Total Quality Management (TQM) in Healthcare

Total Quality Management (TQM)

Total Quality Management (TQM) may have been the first quality oriented philosophy to transition into healthcare.   TQM is based on three principles: continuous quality improvement (CQI), customer focus, and teamwork.  To date, limited research attention has been given to challenges involved in adopting such practices to healthcare.  Despite the enthusiasm raised by the potential benefits, many initiatives have not fully delivered the promised results.  Some of the reasons for failure can be traced to the insufficient support of health professionals, the lack of leadership commitment and the tendency to look at TQM in isolation rather than putting it at core of the institution’s strategy.   Moreover, there exist various powerful subcultures (e.g. manager’s subculture, physician’s subculture, etc), each one of whom has their own perspective of what quality should be and how the work should be done (Hanna & Sethuraman, 2005). 

Continuous Quality Improvement (CQI)

Continuous quality improvement is a concept based on a Japanese philosophy of “kaizen,” the principle of which is based on continually seeking improvement on a process or system. The underlying belief on continuous improvement is that any aspect of a process or system can be improved.  The focus is not to wait for a big problem to occur before acting (linkedin.com).

CQI involves simplifying a process or a task and a lot of it was due to the computer application, automation, and processes that have exploded in the late 1980s. Medical has been slow in adapting to it.  Healthcare is notorious for its enormous knowledge base, the vast array of data that are devoted to patient care, and the complexity of those data. Yet many clinicians and hospitals still rely on paper and pen to record data, on charts and files to store data, and on their reliance to cognitive memory or searching abilities to find—in stacks of charts, files, books, journals, and literature summaries—data and information to support decisions.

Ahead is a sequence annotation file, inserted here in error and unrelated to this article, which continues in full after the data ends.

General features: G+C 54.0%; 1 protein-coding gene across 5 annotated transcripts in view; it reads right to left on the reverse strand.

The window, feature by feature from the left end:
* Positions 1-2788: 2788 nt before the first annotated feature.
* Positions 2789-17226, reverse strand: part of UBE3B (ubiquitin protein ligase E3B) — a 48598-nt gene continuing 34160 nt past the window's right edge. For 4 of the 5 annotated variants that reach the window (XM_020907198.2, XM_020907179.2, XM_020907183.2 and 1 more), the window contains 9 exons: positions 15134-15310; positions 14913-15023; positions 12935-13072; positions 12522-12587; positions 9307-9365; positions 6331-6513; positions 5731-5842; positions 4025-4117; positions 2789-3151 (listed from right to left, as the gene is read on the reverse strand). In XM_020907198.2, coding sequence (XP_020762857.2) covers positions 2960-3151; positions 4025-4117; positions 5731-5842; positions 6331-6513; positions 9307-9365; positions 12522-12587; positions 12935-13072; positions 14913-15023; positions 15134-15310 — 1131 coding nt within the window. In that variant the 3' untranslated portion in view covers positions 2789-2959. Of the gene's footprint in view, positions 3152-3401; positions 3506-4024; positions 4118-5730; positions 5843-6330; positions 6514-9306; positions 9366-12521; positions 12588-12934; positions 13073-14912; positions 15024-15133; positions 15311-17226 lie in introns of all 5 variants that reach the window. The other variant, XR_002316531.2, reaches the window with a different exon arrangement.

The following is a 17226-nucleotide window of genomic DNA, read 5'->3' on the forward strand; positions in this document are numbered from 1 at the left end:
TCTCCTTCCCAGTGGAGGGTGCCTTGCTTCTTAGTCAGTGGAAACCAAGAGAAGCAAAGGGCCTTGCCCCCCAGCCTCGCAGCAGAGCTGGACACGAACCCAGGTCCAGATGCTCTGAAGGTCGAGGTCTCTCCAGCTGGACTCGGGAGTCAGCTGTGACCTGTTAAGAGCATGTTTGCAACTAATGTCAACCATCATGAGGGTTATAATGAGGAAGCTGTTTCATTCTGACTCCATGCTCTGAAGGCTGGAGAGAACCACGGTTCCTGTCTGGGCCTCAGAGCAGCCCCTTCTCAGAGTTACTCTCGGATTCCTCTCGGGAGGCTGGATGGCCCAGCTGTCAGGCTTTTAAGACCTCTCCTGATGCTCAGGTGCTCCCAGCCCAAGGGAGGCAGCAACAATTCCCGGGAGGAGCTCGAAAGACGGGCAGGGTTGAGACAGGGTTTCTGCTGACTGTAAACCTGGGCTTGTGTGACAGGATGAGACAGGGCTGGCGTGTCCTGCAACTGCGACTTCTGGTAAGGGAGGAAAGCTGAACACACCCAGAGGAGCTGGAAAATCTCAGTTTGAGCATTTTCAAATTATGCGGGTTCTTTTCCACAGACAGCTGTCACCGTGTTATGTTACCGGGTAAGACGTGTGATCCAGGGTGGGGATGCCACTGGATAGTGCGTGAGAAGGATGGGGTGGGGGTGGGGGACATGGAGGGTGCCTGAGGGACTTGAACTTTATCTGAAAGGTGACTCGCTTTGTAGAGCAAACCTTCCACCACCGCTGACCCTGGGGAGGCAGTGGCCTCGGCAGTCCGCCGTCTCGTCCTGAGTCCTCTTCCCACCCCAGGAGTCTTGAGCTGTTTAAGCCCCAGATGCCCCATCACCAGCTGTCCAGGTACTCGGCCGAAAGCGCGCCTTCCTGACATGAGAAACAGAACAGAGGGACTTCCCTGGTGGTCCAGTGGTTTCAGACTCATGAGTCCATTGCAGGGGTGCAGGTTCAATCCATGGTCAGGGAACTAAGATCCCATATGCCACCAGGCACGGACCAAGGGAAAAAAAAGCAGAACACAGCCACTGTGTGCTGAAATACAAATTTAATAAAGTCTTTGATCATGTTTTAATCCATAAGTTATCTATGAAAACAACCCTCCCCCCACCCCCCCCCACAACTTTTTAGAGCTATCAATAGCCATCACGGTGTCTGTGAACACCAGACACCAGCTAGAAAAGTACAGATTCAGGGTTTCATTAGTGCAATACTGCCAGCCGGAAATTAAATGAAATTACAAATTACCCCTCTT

An example of this is a clinical laboratory in Southern California that still believes in manually inputting their timecard and the breakdown of their daily workload.  Anecdotal accounts indicates that many workers at this particular department  complained at the end of the day that after looking at hundreds if not thousands of cells in a microscope, manually inputting numbers is just an enormous task.  The matter was brought up to the managers attention and some workers in the department even  made an effort to simplify the process through use of Excel spreadsheet, but the managers of the place called it “cheating.”  The Excel program was discarded. This is a classic example of an archaic manager subculture at workplace of which each has their perspective of how the work should be done.

Customer Service

Kelly (2006), emphasized the responsibility of managers in instilling a customer focused environment and direction for employees, including adherence to the dual nature of medical quality. Continuous quality improvement (CQI) in health care espouses customer service and stakeholders define it based on their expectations and needs.  For instance, in an effort to provide better customer focused environment, a big clinical lab in San Diego has rebranded their initiative as Vision for the Future and Beyond. The goal: to find ways to work better, what the organization could do differently to improve the way they serviced customers, improve what they offered customers, improve the way they operate, and improve their overall service to patients, customers and our employees. The renaming was embraced by everyone and hundreds of initiatives and projects sprang up, and were prioritized.

Teamwork

Teamwork means employee involvement in quality.  As such, the people involved have a common goal and purpose. The members of the team work together, rather than delegating to subordinates, their performance is judged not only by individual contributions but also by group contributions, and the members have an overarching purpose that transcends individual priorities.  Patient care teams in a hospital provide for all kinds of services, from prevention, to acute care, and to the end-of-life (Kelly, 2006).

Conclusion

For total quality to be implemented, one strategy is to have the leaders of the organization steer the workforce in the right direction. In this author’s introductory paragraph, it was emphasized that some of the reasons for failure of continuous quality improvement can be traced to the insufficient support of health professionals, the lack of leadership commitment and the tendency to look at TQM in isolation rather than putting it at core of the institution’s strategy.   Moreover, there exist various powerful subcultures (e.g. manager’s subculture, physician’s subculture, etc),  each one of whom has their own perspective of what quality should be and how the work should be done . Leaders of an organization have a major role in the development of an organizational culture that is supportive of organizational improvement. The leader of the organization must foster total employee involvement in the quest for excellent service quality.

 

Cesar Aquino has an MBA in Healthcare Mangement and currently a PhD Candidate in Healthcare Administration

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